A new study, published in PLOS One today, has revealed that socio-economically disadvantaged people have lower cancer survival than more advantaged people, despite overall improvements in cancer survival due to earlier diagnosis and better treatment.
The Cancer Council Victoria and University of Melbourne-led population-based study used data from the Victorian Cancer Registry, and analysed factors for each cancer including date of diagnosis, tumour anatomical location, morphology, stage, as well as patient name, address, date of birth and sex.
Lead researcher Nina Afshar said identifying the underlying reasons for survival inequalities is paramount for future research.
“We aimed to assess differences in cancer survival by area level socio-economic disadvantage using the Victorian Cancer Registry data. More than 331,000 Victorian residents diagnosed between January 1, 2001 and December 30, 2015 with one of the 29 incident cancers considered were included in the analyses.”
The study also showed differences in survival by cancer-type and when they were diagnosed. For leukaemia and cancers of the pancreas and brain/CNS, lower survival for people living in more disadvantaged areas was mainly evident in the first year of diagnosis, while for lung and ovarian cancer, it was apparent within three years after diagnosis.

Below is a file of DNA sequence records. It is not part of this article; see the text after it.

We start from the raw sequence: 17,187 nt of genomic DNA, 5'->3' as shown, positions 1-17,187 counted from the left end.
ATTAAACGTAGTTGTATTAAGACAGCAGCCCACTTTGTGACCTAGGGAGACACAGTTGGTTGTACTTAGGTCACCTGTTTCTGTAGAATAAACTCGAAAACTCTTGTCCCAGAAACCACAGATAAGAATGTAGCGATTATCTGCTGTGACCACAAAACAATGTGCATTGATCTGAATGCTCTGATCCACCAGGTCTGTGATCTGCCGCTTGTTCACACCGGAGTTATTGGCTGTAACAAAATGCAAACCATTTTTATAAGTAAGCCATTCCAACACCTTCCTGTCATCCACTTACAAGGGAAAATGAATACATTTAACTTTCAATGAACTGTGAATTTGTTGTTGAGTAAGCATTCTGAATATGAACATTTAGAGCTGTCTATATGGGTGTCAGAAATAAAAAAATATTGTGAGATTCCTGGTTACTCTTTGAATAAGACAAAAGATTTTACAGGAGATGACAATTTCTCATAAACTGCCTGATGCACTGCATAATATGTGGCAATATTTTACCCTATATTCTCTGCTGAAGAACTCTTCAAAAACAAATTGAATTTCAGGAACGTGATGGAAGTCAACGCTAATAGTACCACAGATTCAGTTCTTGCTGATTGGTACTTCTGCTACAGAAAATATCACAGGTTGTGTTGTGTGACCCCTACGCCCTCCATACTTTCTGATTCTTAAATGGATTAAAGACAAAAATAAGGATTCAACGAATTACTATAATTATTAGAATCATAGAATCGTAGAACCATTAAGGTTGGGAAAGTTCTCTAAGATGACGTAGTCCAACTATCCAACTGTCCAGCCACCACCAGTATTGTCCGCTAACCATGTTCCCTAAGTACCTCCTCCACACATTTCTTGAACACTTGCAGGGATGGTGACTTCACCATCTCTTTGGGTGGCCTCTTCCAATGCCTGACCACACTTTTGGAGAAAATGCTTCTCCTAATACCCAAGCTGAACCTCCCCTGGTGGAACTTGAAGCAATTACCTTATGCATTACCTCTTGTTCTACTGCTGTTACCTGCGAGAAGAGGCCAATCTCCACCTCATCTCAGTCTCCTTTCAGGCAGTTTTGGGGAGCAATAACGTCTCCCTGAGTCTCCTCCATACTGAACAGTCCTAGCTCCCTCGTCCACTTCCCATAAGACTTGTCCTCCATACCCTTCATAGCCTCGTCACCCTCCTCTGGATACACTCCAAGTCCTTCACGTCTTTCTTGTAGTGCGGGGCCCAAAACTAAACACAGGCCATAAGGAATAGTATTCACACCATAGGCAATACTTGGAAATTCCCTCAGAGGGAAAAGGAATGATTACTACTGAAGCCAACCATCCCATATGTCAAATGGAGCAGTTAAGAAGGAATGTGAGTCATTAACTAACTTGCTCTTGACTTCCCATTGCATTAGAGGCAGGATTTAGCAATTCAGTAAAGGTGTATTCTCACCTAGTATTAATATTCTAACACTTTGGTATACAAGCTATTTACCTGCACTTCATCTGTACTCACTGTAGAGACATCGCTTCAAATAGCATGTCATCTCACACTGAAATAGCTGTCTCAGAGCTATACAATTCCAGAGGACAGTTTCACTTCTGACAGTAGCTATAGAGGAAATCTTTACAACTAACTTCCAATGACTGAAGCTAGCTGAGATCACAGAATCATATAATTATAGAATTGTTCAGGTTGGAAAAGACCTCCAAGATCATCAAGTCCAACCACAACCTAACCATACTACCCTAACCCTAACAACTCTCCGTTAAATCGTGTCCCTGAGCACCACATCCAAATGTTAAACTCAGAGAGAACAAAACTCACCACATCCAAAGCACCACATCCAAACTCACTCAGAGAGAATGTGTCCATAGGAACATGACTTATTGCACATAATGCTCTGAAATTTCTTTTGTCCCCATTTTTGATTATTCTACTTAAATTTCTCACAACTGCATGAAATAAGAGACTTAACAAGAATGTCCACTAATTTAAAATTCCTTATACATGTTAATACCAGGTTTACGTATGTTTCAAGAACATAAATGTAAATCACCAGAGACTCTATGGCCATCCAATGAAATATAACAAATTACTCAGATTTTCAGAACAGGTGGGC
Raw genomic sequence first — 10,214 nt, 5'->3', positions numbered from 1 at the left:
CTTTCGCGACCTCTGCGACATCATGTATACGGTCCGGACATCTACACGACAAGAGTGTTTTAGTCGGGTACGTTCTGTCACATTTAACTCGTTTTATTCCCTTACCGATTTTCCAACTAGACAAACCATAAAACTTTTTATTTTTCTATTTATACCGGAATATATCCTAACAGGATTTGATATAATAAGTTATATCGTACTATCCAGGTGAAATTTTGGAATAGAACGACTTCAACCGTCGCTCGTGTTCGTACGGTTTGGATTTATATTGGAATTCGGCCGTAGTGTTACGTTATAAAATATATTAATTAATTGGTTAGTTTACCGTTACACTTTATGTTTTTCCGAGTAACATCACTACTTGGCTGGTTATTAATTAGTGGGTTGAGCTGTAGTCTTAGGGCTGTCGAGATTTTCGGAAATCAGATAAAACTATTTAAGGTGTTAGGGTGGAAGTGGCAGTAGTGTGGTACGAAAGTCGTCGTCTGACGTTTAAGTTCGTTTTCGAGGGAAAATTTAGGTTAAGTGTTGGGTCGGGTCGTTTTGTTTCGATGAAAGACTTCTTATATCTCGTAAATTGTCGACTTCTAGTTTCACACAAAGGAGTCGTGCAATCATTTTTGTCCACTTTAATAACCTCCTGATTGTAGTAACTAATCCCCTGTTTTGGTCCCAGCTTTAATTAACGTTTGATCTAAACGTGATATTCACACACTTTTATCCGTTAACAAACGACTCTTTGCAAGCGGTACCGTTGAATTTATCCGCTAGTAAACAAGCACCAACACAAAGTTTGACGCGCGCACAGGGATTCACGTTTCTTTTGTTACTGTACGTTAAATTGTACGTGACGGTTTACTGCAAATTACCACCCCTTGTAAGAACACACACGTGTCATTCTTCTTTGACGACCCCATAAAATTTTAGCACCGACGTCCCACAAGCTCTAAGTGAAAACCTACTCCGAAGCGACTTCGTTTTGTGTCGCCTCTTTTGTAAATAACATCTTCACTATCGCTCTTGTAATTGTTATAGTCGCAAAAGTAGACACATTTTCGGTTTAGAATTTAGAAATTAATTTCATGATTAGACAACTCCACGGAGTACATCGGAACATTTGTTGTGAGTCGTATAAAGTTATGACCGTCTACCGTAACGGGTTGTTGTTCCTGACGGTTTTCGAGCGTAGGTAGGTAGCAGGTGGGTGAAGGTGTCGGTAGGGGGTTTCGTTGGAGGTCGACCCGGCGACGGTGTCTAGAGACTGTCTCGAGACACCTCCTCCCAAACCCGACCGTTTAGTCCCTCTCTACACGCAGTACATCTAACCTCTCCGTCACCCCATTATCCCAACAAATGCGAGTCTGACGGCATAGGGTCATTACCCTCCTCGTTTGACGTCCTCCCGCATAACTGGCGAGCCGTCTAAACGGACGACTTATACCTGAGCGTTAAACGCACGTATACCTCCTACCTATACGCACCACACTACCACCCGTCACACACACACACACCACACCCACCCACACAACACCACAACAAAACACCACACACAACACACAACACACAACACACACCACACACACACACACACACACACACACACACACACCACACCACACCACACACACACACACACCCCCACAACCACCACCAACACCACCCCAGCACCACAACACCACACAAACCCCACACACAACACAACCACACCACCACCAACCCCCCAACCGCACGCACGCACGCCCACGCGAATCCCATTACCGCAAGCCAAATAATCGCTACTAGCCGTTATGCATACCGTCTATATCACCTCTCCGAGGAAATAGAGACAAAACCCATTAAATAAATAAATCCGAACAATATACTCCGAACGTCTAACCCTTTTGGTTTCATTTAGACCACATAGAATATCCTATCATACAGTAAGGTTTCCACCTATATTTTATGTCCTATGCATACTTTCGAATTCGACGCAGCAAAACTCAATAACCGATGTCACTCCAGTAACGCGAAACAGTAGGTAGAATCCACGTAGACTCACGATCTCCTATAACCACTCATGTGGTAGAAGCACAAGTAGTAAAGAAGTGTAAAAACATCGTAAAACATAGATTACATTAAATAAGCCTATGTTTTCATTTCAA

“People living in more disadvantaged areas had lower five-year survival than residents of less disadvantaged regions for 21 of 29 cancer types including bowel, breast, prostate, lung and melanoma.”
Co-author Professor Dallas English, from Cancer Council Victoria, said this study shows that gaps in survival are not narrowing.
“Previous studies may have overestimated the effect of socio-economic position on cancer mortality, but this study shows that people living in disadvantaged areas still have lower survival than those in less disadvantaged areas.”
“This study uses comprehensive methods which show us the real extent of a person’s socio-economic status on their cancer survival. By understanding what causes the margin in survival we may be able to identify effective interventions to increase survival for disadvantaged cancer patients.”